Ultimate Fighting Championship (UFC) rang in the New Year TONIGHT (Sat., Jan. 1, 2011) with an action-packed pay-per-view fight card from the MGM Grand Garden Arena in Las Vegas, Nevada.
It was a match up that most fans and pundits prematurely billed unworthy of a carrying a major PPV event, but boy did it deliver in more ways than one.
Maynard absolutely destroyed Edgar in the first round, battering and pummeling him almost into unconsciousness. Perhaps the only thing more amazing about Edgar's survival skills was his ability to come back and actually make it a close fight.
So close, in fact, that the judges scored it a draw after five rounds.
It was a far cry from their first encounter, which Maynard won via lopsided decision. What a difference two years makes. Both fighters have come a very long way.
Maynard came oh so close again, but his record remains perfect nonetheless. The only difference is that he doesn't have a belt to show for it -- Edgar still keeps it.
And it's only because he has the heart of a champion. There's no other way to describe how he made it through that first round and was able to escape with a draw.
Rematch, please. Immediately.Chris Leben didn't believe that Brian Stann -- who actually asked to fight "The Crippler" -- would stand and trade with the heavy-handed and hard-headed slugger. Those who do, sans middleweight champion Anderson Silva, typically end up supine, staring at the stadium light.
Not "All American."
The former WEC 205-pound champion stood toe-to-toe with Leben, as promised, and beat the hell out of him en route to a first round technical knockout stoppage. Leben took a lot of abuse, and the referee gave him more than enough chances to rebound, but Stann just poured it on so heavy that it had to be stopped.
Huge win. And perhaps an even huger loss for Leben, who was sitting pretty with two impressive wins to close out 2010. He'll have to once again rally. Stann, meanwhile, put the stamp on Leben in a major way.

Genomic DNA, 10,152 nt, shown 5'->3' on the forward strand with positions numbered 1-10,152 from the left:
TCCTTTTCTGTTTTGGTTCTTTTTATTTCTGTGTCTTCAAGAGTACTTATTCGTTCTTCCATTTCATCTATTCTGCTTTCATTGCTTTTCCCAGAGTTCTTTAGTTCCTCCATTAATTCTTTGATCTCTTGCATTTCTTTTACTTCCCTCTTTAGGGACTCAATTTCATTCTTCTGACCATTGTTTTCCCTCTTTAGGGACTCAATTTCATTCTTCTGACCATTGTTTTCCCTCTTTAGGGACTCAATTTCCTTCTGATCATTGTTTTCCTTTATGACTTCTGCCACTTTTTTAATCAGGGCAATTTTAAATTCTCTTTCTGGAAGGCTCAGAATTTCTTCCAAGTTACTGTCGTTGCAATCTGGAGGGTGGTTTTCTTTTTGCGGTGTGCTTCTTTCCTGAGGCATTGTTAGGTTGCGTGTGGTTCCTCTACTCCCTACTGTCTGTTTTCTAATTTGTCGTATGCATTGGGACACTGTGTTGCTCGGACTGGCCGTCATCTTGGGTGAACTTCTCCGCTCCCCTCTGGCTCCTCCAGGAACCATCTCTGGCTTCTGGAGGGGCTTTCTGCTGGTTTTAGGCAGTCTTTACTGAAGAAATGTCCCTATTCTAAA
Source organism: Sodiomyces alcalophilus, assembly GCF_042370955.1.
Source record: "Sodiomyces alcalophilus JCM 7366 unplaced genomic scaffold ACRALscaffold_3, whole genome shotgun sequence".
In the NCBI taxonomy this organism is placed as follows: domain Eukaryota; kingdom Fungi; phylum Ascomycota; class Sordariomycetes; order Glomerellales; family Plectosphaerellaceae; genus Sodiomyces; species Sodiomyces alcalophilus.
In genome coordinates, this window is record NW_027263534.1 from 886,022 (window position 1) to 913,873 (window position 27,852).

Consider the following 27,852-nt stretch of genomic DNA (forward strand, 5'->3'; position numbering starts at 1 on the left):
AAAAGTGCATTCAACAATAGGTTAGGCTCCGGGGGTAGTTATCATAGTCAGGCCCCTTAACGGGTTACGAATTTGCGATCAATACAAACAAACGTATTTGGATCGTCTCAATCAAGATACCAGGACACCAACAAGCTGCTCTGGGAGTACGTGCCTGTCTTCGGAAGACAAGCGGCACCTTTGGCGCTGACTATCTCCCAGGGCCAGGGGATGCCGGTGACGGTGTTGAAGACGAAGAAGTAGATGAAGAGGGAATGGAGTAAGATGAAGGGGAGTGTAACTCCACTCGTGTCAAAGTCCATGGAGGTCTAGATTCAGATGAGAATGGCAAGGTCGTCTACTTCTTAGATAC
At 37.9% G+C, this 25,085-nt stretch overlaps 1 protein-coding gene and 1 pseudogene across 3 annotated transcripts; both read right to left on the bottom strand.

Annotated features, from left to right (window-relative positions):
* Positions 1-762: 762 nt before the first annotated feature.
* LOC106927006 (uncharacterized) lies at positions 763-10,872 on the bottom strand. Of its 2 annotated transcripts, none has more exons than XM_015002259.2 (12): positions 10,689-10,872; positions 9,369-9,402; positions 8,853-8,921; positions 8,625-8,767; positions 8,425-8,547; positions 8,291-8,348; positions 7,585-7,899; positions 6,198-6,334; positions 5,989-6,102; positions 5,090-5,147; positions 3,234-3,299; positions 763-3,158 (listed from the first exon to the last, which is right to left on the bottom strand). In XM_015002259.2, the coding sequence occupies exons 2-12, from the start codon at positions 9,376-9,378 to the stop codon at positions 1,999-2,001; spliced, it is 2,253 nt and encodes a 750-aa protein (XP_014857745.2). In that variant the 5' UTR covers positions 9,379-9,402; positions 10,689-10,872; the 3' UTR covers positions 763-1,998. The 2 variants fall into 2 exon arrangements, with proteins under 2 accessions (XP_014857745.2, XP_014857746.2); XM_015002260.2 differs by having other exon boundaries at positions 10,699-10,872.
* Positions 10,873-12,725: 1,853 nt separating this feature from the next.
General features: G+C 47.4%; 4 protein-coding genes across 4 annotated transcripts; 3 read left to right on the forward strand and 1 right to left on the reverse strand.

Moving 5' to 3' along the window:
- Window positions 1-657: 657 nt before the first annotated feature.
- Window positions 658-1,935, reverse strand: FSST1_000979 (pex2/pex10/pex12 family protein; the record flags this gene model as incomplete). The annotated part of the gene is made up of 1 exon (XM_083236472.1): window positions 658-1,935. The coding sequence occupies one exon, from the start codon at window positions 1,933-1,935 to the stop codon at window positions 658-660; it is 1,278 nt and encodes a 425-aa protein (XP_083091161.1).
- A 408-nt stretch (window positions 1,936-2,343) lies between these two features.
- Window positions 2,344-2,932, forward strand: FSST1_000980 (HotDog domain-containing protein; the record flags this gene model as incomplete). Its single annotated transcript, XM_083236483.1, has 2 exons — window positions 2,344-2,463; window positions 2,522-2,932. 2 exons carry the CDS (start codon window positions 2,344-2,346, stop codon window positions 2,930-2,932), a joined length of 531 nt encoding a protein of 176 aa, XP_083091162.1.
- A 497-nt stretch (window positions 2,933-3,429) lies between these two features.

That has to count for something.
On a two-fight losing skid, Brandon Vera knew that his 205-pound clash with Thiago Silva was put up or shut up, his chance to prove that he does indeed belong in discussions as one of the most dangerous light heavyweights in the world.
Instead, he got his nose literally re-arranged by the ferocious Brazilian.
Silva didn't back down at all throughout the 15-minute brawl, trading kicks and punches and getting the better of the Muay Thai striker. He even got the better of the former wrestling prospect on the ground, whaling him with brutal ground and pound.
That's probably the reason one judge scored the fight 30-26. It was that lopsided.
"The Truth" is now headed to the plastic surgeon once again. And it wouldn't be too surprising if he and the company parted ways, too.
Silva, meanwhile, is back in the thick of the light heavyweight picture, which is bad news for whoever stands in his way next. He's one scary dude.
The Ultimate Fighter (TUF) 5 lightweight winner Nate Diaz was was trying his hand again in the welterweight division, trying to hand the undefeated Dong Hyun Kim the first loss of his professional career.
Didn't happen, but it wasn't for a lack of effort ... especially in the final minute of the fight.
Diaz poured it on as the seconds ticked down toward the end of the fight, realizing that he likely needed a finish to get the win. That's because Kim, for two rounds, basically out-grappled and out-hustled the Stockton jiu-jitsu specialist.
It was too little, too late.
That's now five straight wins for "Stun Gun" inside the Octagon, which is no small feat. The South Korean called out welterweight champion Georges St. Pierre, which likely won't happen anytime soon.
He'll need to beat a top division contender before that can happen ... not a super tough lightweight.
Former Pride FC standout Takanori Gomi was looking to build on his big knockout of Tyson Griffin in his last outing, trying to somehow corral the ridiculously over-energetic Clay Guida in a 155-pound bout.
He failed to do both.
Guida furiously juked and jived his way to a slick second round submission (guillotine), which he learned from no other than the guillotine master himself, Joe Stevenson, training at Greg Jackson's mixed martial arts academy. "The Carpenter" had "The Fireball Kid" off balance all night -- his "unusual movement" was, for lack of a better word, nauseating.
But it worked. And now Guida -- who has three straight submission wins -- is all set to challenge the top 155-pound fighters in 2011 and beyond. Too bad the red-hot Jim Miller already has an opponent lined up in March.
That fight needs to happen.
But that's enough from us -- now it's your turn to discuss "Resolution" in the comments section below. Sound off, Maniacs.